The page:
Gareth Thomas had to stop and gather himself more than once today. His voice faltered. It choked with emotion. Who knows how many times his nerves were betrayed by a subconscious impulse to tug at his right ear?
Thomas didn't know what he was going to say when he woke up on Thursday morning for his flight from Cardiff to Dublin. The workings of his presentation for the Federation of Irish Sport's annual conference only crystallised as he sat in the green room before going on stage.
What he delivered was a personal outpouring of raw emotion and searing honesty that was met with a standing ovation by a room full of strangers. Produced in an intimate setting, the message was one that deserves a global reach.
Thomas is an ex-rugby player who earned over a hundred caps for Wales. He represented four clubs, the British and Irish Lions and the Barbarians. And, in 2009, he declared that he was gay.
It was inevitable then that he was asked about Israel Folau and Billy Vunipola. It was Folau who tweeted that homosexuals, among others, were destined for hell. It was Vunipola who then 'liked' that tweet.
Folau has since been sacked by the Australian Rugby Union after an extensive disciplinary procedure but Vunipola has been given nothing more than a light slap on the wrists by his club Saracens and the English Rugby Football Union.
“What I don't think (Folau) understands is the platform he has to young people or influential people who will feel that, if somebody can say something like that on such a huge scale, then why can't it be something that can be said to another child in the playground,” said Thomas, “or someone else can say to someone else in the pub or the park.
It's not just the message of intolerance that Folau and Vunipola have promoted that bothers Thomas. It is the fact that they have used the profile handed to them by rugby to do it and his concern that the game is being tainted by association.
His own experiences in rugby do not tally with those views.
It is ten years since he told the world he was gay. He did it on the morning of a Heineken Cup quarter-final between Cardiff and Toulouse in France and memories of the day still resonate a decade on.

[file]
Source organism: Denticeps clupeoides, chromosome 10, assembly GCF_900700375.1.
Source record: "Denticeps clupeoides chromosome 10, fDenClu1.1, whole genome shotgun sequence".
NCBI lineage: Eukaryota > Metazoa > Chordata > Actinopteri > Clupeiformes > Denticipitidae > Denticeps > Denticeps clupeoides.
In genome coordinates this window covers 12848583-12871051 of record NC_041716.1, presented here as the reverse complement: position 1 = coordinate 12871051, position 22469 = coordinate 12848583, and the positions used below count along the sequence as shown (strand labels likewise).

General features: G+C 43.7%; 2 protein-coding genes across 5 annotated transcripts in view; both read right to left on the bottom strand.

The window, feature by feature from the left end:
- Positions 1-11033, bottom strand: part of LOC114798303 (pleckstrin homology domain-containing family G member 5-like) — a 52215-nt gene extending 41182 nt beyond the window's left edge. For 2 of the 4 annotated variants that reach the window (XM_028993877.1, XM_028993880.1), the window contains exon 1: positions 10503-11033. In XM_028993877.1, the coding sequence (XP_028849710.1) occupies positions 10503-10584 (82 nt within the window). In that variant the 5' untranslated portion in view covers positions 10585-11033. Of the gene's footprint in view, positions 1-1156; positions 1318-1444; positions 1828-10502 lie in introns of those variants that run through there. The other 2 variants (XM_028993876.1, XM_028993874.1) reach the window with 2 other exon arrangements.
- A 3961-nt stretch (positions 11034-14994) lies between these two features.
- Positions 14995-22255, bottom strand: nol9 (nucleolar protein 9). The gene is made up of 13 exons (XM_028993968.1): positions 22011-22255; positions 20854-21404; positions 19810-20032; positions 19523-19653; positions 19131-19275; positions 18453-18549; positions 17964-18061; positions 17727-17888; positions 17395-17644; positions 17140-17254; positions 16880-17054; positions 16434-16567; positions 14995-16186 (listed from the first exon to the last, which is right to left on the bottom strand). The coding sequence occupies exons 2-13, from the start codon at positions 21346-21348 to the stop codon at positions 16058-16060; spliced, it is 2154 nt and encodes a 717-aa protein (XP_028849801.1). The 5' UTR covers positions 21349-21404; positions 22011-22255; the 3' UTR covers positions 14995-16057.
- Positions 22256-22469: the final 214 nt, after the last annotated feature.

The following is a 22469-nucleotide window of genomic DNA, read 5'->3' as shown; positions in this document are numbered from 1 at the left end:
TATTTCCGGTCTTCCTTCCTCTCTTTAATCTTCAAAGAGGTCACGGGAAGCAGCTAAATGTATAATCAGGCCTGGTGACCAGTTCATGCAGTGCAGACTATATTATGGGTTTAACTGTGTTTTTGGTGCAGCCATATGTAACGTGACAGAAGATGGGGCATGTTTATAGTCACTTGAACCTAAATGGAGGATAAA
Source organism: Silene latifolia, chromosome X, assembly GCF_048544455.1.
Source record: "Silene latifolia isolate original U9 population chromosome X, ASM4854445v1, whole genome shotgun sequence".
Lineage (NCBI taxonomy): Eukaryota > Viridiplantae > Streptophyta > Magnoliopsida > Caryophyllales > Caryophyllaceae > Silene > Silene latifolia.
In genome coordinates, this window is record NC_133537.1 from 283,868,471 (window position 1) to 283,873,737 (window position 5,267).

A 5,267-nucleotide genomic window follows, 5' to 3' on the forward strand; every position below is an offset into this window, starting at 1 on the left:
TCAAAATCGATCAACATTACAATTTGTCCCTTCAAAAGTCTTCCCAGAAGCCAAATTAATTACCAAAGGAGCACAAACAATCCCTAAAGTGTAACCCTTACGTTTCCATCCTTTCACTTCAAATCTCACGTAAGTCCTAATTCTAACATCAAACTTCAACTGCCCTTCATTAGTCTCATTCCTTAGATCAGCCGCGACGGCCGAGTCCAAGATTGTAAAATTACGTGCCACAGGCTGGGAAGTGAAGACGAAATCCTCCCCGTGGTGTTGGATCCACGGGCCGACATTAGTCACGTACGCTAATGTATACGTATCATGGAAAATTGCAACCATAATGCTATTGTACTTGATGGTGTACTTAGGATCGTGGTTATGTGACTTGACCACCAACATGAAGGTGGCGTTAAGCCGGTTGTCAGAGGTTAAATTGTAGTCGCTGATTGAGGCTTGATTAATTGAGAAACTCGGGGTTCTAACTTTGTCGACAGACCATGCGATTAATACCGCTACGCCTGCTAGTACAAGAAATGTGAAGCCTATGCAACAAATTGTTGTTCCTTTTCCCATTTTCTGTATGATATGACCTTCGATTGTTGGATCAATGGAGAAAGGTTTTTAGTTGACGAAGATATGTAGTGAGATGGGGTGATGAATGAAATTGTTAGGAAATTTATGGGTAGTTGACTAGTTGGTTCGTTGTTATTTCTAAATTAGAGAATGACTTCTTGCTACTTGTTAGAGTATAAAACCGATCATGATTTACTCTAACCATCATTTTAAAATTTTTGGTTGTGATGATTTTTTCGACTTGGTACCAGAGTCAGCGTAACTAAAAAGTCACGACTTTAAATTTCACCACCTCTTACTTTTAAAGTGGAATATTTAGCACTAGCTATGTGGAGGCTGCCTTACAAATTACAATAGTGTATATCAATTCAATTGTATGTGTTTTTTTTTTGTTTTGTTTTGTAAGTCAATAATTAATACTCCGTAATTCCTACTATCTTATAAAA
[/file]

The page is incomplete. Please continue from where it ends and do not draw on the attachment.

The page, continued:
He was unprepared for the media surge. For his name to appear on the ticker tape on BBC New 24. For the paparazzi and journalists swarming outside the team hotel as they left for the game. And for the reaction at the stadium.
Teams pitching up to play Toulouse invariably run a gauntlet of intimidation as they descend from the bus on arrival but thousands of 'Toulousain' merely stood in silence as Thomas and his teammates made for the changing-rooms.
His nerves frayed by the experience, Thomas took to the field fearing he would be judged but the moment of release came when the stadium announcer began listing off the Blues team prior to kick-off.
'15 ... Leigh Halfpenny.' Cue chorus of boos and whistles.
'14 ... Tom James.' Same.
'13 ... Gareth Thomas...'
The sense of relief and release and acceptance Thomas felt that day can't be measured. This is a man who had contemplated suicide numerous times such was the internal struggle and torment that had enveloped him for 25 years.
He had already told some of his closest friends and teammates about his sexuality prior to that day in France – his ex-wife, too – and he shared here the story of how he had broken the news to his parents and the fear of rejection that had plagued him.
“It was a strange reaction because there was no reaction at all.“
Thomas left his parents house that first day figuring that if it took him a quarter of a century to process his own sexuality then it would take his mum and dad a tad more than one sentence or one afternoon to come to terms with it.
He returned to their home in Bridgend three weeks later where his mother had three champagne glasses laid out in the living room and a bottle of champagne - “sparkling white wine”, he chuckled – waiting in the fridge.
What, he asked, are we celebrating?
“From behind me, my father stood up to speak,” Thomas told his audience at The Helix in DCU. “Now, my father is a very, very quiet man but when he speaks people listen.
“And it was at that point that my father - (he paused here to collect himself) - that my father took a glass and raised it to the sky and said: 'son, I'd just like to toast the start of the rest of your life'.”